Some part of Dan is always looking to be entertained. He’s so world-weary that something novel is an unexpected delight.
Case in point, Olivia’s Door Pudding story.
It’s the most humiliating moment of her life and the absolute barrel-bottom instance in her career, but it sparks something in Dan.
He sees in Olivia redemption for his own whiskey-and-oyster-fueled downfall.
He builds her up and prepares her to take down her nemesis in a courtroom coup de grâce, only to be foiled by the Devonator’s substitution.
Of course I’m not going to get to go up against Lesley. Because my life has been cursed since the day that I met her. And much like that revolving door, I am now stuck in a sweaty chamber of my own failure.
But Dan rises to the occasion yet again, bolstering Olivia’s confidence (while casting himself as the hero) and propelling her to win the case.
A case which was, admittedly, anti-climactic. Lesley probably sent Devon in because she knew she’d never get her client cleared of stealing an ambulance. Olivia takes the win and feels better about herself for it.
There’s an effervescent high for a moment after Abby rules on the ambulance case.
Dan vicariously vindicates himself.
Gurgs takes the victory lap when Abby lands the apartment.
Even Neil’s strutting around, buoyed by his new bolo-tie look.
But Abby’s all teed-up for a meltdown, and when Rand texts to say he’s had to postpone his visit, it’s the final straw.
With Dan privy to Abby’s personal demons, he’s probably more observant of Abby’s mood changes.
It may even be a skill holdover from the times he saw his late wife deal with pressures that could drive her to the bottle.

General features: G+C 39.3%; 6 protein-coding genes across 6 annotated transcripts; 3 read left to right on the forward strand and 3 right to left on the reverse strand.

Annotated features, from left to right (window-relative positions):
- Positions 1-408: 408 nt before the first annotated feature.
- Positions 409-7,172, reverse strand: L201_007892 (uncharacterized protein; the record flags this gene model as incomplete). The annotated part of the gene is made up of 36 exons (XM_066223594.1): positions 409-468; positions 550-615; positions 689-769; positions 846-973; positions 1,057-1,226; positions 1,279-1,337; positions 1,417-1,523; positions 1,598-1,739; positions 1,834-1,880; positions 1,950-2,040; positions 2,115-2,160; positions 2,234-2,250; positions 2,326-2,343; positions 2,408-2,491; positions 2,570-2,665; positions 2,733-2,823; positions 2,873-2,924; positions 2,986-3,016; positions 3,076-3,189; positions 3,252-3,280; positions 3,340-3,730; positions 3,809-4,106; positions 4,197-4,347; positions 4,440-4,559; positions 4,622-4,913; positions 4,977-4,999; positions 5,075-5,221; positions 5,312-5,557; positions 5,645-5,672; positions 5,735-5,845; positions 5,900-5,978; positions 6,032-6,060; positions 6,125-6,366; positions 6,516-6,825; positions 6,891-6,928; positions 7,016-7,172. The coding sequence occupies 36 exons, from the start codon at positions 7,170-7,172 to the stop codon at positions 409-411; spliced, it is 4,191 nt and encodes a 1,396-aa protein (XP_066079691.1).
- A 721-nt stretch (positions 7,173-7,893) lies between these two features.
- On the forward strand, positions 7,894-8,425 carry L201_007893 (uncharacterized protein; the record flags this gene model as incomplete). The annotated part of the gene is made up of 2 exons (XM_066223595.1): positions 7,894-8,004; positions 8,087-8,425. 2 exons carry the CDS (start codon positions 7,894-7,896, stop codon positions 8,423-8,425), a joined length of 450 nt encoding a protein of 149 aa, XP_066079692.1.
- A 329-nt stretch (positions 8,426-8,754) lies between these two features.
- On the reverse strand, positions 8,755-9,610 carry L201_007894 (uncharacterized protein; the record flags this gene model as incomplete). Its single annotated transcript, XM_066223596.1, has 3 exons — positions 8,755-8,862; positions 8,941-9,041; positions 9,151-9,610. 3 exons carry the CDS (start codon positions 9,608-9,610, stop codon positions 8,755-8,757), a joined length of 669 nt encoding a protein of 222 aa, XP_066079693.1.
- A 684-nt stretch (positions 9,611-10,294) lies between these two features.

Dan: You don’t have to always try and find a positive spin. You’re allowed to be mad.
Abby: I think it’s better to put positive energy out there.
Dan: To each his own. I always try to put medium energy out there. Of course, no energy is the dream.
While the series may have been revived on the pitch of Abby’s transition from upstate to Manhattan as part of her father’s legacy, Dan’s journey back from self-imposed exile is just as compelling.
His head-on attempt to help Abby relieve some of the stress she’s containing under her “It’s fine” veneer would’ve worked if the landlord hadn’t shown up.
As it is, the imagination does the heavy lifting behind Judge Stone’s closed door, bringing to life the thought of 4′ 11″ tall Abby flipping her desk like a pancake.
Sometimes the best sight gag is the aftermath.
I love that she comes back ready to play ball with the courthouse’s give-and-take structure by putting her own twist on Gurgs’s scheme.
Leave it to you to take all the fun out of bending a corrupt system to your will.
The most curious tidbit to drop here is that Abby Stone, daughter of the biggest Mel Torme fan on the planet, believes that Alanis Morissette’s “You Oughta Know” is the perfect song.
Remember, you can watch Night Court online and relive the Door Pudding description, Dan recounting why it’s as bad to remove the knife as it is to stick it back in again, and Olivia’s short-lived attempt to “walk the walk.”
Are we settling into the cast and case yet? Who do we still need to dig deeper on?
Bang your gavel and declare judgment in our comments below!
Diana Keng is a staff writer for TV Fanatic. Follow her on Twitter.
You can view the original article HERE.